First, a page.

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Re: Obscuring code?

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Bryan C. Warnock
July 25, 2000 21:00
Re: Obscuring code?
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> Actually, this was suggested and discussed with management.
> The response you suggest is definitely not the take I've received from
> the environments I've been in as a professional web developer over the
> last several years.  Protecting the company and the client will (or at
> least should never) be viewed unfavorably by management.
> Keep in mind, I mean hiding it from poeple outside of the
> company (not including the client).  Of course you want others (you
> trust) to examine the code.

Source obfuscation still remains a major (managerial) reason for
Java development for exactly that reason.  (reverse-engineering
lessons > /dev/null.  I gave them.)

> In the end, it's up to the end user on how they use the tools.
> Taking the tools away in fear that they might be misused is a bit
> big-brother-ish, which seems more against the nature and philosophy of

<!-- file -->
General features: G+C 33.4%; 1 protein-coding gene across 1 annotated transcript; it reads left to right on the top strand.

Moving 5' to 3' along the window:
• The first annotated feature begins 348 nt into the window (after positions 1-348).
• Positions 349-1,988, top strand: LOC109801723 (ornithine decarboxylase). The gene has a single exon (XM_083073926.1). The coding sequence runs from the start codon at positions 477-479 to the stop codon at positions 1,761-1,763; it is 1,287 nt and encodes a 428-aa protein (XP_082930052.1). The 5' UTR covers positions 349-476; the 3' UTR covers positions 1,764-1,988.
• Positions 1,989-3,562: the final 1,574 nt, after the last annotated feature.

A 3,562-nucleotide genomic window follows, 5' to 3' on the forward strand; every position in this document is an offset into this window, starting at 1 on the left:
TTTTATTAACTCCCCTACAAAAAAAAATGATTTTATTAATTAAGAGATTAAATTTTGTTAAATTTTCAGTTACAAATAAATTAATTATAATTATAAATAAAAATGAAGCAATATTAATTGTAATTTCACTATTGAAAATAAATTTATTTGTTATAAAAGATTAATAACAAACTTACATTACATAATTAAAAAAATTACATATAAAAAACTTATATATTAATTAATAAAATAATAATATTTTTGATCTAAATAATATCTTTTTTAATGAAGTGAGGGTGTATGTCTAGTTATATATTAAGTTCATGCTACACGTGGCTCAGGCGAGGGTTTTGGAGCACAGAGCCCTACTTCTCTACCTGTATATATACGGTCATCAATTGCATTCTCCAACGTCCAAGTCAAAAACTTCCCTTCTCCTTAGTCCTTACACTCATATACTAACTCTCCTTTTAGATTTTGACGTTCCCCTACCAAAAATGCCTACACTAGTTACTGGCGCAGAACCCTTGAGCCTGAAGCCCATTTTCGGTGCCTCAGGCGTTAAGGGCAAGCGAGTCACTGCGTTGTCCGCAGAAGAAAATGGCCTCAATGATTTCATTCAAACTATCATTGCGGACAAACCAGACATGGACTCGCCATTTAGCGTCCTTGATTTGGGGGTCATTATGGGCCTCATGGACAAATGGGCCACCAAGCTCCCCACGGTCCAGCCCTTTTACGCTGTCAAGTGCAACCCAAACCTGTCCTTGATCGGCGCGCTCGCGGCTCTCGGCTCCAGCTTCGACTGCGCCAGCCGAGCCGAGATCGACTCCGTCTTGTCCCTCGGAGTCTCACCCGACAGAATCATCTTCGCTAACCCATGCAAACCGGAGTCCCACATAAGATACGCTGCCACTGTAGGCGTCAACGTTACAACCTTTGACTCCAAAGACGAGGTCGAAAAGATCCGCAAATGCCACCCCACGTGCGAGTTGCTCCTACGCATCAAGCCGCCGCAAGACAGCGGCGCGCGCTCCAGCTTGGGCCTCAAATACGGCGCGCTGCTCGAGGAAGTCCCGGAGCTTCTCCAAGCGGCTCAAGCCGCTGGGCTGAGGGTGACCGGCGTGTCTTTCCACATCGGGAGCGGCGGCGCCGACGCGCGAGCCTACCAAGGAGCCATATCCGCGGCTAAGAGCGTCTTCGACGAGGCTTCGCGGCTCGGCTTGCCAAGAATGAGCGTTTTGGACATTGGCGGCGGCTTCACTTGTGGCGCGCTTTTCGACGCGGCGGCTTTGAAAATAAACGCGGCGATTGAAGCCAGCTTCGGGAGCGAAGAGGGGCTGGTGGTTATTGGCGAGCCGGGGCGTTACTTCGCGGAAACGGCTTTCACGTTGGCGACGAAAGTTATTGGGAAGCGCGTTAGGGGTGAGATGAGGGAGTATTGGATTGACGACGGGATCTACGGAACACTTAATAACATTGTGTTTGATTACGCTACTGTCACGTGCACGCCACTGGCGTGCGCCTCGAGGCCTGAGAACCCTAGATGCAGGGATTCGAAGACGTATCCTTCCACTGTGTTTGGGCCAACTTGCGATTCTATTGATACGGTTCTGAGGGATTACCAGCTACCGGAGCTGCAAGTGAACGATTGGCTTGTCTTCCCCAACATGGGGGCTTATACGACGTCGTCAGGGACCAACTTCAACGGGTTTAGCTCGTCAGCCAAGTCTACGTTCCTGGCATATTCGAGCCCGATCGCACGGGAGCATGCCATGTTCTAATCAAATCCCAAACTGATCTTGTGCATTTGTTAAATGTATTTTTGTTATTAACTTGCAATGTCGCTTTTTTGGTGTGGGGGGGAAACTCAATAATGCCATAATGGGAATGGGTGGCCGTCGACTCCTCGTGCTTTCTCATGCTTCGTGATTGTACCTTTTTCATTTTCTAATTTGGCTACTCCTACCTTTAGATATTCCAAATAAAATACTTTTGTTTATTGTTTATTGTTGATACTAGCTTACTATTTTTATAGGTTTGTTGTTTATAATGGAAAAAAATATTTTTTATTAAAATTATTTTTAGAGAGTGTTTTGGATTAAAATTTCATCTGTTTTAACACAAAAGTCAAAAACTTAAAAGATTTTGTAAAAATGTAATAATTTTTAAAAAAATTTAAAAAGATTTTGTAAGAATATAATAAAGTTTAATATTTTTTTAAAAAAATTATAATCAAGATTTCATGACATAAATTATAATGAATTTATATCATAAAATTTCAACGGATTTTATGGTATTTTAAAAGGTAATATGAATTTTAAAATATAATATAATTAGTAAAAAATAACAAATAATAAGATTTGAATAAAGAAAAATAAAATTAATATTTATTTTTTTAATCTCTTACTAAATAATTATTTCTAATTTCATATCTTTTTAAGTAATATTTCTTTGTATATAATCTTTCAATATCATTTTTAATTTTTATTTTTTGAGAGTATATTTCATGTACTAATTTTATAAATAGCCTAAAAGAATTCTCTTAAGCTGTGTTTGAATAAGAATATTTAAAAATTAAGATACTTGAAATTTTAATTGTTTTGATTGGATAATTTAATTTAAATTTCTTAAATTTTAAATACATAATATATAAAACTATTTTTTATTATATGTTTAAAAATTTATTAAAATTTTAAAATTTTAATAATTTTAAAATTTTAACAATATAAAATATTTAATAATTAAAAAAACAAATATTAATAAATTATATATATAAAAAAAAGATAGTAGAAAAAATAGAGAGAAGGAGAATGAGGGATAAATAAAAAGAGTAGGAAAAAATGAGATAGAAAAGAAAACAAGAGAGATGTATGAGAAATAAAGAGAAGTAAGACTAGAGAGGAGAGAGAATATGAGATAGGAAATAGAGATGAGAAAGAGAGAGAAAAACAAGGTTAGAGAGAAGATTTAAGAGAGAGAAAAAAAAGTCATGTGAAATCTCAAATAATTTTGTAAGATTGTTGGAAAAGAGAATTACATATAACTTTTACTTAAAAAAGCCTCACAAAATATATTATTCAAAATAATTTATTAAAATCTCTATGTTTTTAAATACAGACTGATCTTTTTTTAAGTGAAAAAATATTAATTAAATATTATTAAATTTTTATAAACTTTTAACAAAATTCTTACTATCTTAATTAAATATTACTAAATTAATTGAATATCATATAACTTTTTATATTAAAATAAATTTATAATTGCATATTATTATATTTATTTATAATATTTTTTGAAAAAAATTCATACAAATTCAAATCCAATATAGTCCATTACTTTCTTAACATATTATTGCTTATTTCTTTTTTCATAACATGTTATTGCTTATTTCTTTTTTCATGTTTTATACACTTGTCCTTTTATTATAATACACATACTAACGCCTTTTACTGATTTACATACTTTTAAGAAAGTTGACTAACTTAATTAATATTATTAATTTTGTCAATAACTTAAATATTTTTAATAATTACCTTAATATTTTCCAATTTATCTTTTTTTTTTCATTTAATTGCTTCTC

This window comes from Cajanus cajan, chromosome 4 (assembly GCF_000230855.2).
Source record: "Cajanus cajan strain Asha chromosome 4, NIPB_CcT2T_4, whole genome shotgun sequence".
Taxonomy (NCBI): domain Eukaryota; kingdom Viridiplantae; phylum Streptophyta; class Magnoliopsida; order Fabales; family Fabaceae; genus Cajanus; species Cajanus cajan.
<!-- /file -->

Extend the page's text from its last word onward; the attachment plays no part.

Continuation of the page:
> Perl than some of the smaller examples I've read in this thread so
> far.

Which is why I find it... unusual, I guess... that the Perl community seems
to be so passionate about preventing it in any form.  (Filter::
I understand the benefits of the current mechanism, but I fail to see how
active omission of any such capability, simply because I|you|we|they don't
believe in the validity of the arguments fits into the same conceptual
that I|you|we|they are trying to protect in the first place.  It's not
biological warfare.
If someone *really* wants to hide their source code, Perl should help them.
(Just like Perl should help them delete their system disk, if they *really*
to.)  So what if their reasoning is irrational or erroneous?  Source
itself may reflect poorly on the company, but the ability to do it may
favorably on Perl.  Phil has an excellent point above.

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